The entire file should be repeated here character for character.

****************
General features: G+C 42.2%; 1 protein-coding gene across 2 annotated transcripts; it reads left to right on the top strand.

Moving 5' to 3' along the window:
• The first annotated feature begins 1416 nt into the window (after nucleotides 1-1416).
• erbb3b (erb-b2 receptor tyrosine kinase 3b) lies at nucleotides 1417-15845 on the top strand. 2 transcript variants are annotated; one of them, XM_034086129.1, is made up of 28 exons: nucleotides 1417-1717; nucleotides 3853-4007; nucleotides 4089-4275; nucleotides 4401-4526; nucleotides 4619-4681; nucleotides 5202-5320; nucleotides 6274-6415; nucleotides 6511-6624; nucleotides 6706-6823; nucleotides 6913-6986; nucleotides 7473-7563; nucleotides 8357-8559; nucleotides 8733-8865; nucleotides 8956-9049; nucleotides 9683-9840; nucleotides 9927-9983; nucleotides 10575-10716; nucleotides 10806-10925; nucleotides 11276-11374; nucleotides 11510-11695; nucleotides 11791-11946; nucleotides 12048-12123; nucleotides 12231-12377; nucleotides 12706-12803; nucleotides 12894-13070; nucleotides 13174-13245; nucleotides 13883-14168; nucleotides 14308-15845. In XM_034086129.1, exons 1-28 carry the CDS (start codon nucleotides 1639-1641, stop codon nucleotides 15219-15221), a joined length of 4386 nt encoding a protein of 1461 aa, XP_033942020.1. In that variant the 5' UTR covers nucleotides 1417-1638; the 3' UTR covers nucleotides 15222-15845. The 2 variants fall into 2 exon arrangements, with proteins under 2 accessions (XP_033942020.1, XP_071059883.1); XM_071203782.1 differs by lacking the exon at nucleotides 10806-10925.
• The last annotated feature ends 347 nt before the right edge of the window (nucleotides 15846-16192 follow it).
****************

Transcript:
General features: G+C 42.2%; 1 protein-coding gene across 2 annotated transcripts; it reads left to right on the top strand.

Moving 5' to 3' along the window:
• The first annotated feature begins 1416 nt into the window (after nucleotides 1-1416).
• erbb3b (erb-b2 receptor tyrosine kinase 3b) lies at nucleotides 1417-15845 on the top strand. 2 transcript variants are annotated; one of them, XM_034086129.1, is made up of 28 exons: nucleotides 1417-1717; nucleotides 3853-4007; nucleotides 4089-4275; nucleotides 4401-4526; nucleotides 4619-4681; nucleotides 5202-5320; nucleotides 6274-6415; nucleotides 6511-6624; nucleotides 6706-6823; nucleotides 6913-6986; nucleotides 7473-7563; nucleotides 8357-8559; nucleotides 8733-8865; nucleotides 8956-9049; nucleotides 9683-9840; nucleotides 9927-9983; nucleotides 10575-10716; nucleotides 10806-10925; nucleotides 11276-11374; nucleotides 11510-11695; nucleotides 11791-11946; nucleotides 12048-12123; nucleotides 12231-12377; nucleotides 12706-12803; nucleotides 12894-13070; nucleotides 13174-13245; nucleotides 13883-14168; nucleotides 14308-15845. In XM_034086129.1, exons 1-28 carry the CDS (start codon nucleotides 1639-1641, stop codon nucleotides 15219-15221), a joined length of 4386 nt encoding a protein of 1461 aa, XP_033942020.1. In that variant the 5' UTR covers nucleotides 1417-1638; the 3' UTR covers nucleotides 15222-15845. The 2 variants fall into 2 exon arrangements, with proteins under 2 accessions (XP_033942020.1, XP_071059883.1); XM_071203782.1 differs by lacking the exon at nucleotides 10806-10925.
• The last annotated feature ends 347 nt before the right edge of the window (nucleotides 15846-16192 follow it).